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Juvenile Record Sealing and Expungement

For most crimes in Colorado, the state offers minors an opportunity to wipe these offenses clean after a period of time. This practice is known as expungement. Unlike other states, Colorado does not offer true expungement where the records are deleted and destroyed.

The following guide is designed for parents of children who have been arrested or charged with a crime and are seeking expungement.

Denver Record Sealing Attorney

Colorado outlines its expunction process fairly well. However, knowing how to file for an expunction, what to include, and when you cannot file an expunction can be difficult. Moreover, the court is not obligated to provide an expunction if it believes the defendant, in this case your child, is not sufficiently rehabilitated. That’s where lawyers come in.

The Law Office of Matthew Martin is ready to provide legal assistance in filing for expunctions and representing juveniles in court. How your child is presented to the court is important, and failing to get everything filed correctly can lead to your child missing out on educational and employment opportunities.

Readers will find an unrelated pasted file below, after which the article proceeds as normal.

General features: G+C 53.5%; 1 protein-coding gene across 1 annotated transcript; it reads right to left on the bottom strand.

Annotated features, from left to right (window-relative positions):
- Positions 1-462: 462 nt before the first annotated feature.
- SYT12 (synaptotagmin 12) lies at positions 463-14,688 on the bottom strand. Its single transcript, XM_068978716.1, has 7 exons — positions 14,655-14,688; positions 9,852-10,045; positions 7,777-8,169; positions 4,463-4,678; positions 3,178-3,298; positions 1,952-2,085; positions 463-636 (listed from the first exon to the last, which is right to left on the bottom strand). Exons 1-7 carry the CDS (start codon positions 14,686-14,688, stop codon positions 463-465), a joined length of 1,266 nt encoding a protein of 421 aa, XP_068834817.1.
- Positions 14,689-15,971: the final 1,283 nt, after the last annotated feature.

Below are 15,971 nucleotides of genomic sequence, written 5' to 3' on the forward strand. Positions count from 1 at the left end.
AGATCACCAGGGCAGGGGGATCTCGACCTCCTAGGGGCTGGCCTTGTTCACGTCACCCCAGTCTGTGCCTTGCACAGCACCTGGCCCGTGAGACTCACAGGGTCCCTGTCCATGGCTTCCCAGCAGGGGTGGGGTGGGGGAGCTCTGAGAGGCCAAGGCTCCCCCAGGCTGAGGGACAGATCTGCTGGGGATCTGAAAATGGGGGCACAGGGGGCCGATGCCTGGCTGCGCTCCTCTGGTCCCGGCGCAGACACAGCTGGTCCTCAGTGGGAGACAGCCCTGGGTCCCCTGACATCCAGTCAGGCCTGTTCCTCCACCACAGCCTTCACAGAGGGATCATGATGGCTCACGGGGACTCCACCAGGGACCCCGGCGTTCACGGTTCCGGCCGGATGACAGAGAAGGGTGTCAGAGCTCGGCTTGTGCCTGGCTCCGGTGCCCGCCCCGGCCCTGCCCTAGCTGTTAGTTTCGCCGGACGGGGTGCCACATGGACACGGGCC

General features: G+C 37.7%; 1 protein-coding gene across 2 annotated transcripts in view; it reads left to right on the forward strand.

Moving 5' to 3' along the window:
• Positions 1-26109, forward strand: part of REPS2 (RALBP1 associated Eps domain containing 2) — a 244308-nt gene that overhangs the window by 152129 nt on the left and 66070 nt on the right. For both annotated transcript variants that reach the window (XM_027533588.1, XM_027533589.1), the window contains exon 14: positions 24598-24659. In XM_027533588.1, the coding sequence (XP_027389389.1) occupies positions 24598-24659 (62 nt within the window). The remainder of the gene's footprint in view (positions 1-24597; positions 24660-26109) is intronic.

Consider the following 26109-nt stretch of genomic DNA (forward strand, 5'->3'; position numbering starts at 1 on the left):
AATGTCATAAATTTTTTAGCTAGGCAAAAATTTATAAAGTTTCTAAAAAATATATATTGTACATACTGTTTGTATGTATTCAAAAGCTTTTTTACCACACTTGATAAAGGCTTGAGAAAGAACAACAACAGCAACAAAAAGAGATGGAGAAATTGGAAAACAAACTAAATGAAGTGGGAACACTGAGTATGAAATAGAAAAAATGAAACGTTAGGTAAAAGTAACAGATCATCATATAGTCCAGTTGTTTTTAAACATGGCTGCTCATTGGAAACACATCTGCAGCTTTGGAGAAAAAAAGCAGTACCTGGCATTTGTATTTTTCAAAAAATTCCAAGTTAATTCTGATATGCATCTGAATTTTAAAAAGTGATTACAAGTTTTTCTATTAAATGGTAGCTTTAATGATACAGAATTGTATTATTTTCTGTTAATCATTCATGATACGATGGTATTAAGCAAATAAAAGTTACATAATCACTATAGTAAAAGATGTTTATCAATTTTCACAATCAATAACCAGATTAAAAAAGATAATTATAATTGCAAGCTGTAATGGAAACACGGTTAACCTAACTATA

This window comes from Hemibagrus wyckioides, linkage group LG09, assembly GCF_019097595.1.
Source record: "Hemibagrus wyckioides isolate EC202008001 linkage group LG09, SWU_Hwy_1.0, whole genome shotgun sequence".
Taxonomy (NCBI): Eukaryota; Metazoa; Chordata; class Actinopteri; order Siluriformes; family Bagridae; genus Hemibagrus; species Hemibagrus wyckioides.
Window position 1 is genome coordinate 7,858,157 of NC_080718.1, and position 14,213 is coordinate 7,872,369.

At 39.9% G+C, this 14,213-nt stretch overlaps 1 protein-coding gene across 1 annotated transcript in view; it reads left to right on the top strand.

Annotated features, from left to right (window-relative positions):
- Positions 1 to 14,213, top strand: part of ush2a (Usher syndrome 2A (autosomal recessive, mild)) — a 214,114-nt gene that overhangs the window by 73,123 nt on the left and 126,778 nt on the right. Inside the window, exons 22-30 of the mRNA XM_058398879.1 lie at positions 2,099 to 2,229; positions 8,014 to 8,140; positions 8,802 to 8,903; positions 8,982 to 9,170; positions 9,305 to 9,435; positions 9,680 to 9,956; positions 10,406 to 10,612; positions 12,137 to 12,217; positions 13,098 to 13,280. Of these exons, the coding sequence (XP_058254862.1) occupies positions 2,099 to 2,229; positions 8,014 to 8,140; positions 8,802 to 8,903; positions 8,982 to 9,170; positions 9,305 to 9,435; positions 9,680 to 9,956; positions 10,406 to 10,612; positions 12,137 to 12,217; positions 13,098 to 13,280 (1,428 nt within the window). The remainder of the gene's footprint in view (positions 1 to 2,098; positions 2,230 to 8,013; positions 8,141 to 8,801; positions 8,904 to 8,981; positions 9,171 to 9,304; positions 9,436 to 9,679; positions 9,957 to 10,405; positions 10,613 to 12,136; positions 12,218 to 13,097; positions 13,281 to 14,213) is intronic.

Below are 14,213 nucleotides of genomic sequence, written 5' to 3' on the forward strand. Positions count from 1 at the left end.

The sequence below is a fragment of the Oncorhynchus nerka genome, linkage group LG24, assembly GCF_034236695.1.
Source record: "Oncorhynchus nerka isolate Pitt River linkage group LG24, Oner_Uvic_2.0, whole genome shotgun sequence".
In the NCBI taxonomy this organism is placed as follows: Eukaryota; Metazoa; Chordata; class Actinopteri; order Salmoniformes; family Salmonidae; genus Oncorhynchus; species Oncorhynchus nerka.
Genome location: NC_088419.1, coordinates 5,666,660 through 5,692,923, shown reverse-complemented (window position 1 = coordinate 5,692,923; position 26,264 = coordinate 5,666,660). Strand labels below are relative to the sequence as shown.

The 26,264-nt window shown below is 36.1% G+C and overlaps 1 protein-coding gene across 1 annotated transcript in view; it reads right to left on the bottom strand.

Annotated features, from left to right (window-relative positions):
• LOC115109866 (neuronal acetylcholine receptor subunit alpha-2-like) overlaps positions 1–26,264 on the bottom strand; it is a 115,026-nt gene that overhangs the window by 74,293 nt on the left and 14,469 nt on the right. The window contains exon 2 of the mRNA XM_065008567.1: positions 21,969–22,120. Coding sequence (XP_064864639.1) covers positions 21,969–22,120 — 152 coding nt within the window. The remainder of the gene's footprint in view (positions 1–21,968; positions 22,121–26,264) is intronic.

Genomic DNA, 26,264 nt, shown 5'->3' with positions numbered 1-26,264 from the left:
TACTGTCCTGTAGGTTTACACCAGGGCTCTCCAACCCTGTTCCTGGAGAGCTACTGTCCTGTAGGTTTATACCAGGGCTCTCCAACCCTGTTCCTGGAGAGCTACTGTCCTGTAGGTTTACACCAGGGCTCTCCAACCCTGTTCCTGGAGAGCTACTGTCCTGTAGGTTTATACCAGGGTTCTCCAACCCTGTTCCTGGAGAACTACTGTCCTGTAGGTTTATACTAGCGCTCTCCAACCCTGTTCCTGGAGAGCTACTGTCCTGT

Don’t wait, call Matthew Martin at (303) 725-0017 today for your first free consultation.

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What is Expungement?

In Colorado, expungement refers to the practice of sealing, or “hiding” all records of a crime, pursuant to Colorado Revised Statutes § 19-1-306. This includes police reports, arrest records, court records, and any records generated as part of an adjudication or plea deal. Once expunged, records are only visible to future judges, local law enforcement and the district attorney.

Records are not visible by:

  • Future employers
  • Colleges and Universities
  • Loan servicers
  • Landlords/Apartment Superintendents

Once you have an expungement, you may legally misrepresent yourself when filling out forms. This means that you can truthfully say that you were never arrested, charged, convicted or sentenced to a crime.

Why Expungements?

The state offers expungements so juveniles can have a fresh start. Lawmakers recognize that minors often make mistakes, and that it would be generally unwise to fully lock them out of future opportunities.

Expungements offer a “fresh start.”

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Not everyone is available for expungements. Juveniles adjudicated or sentenced for certain crimes are not eligible for an expungement.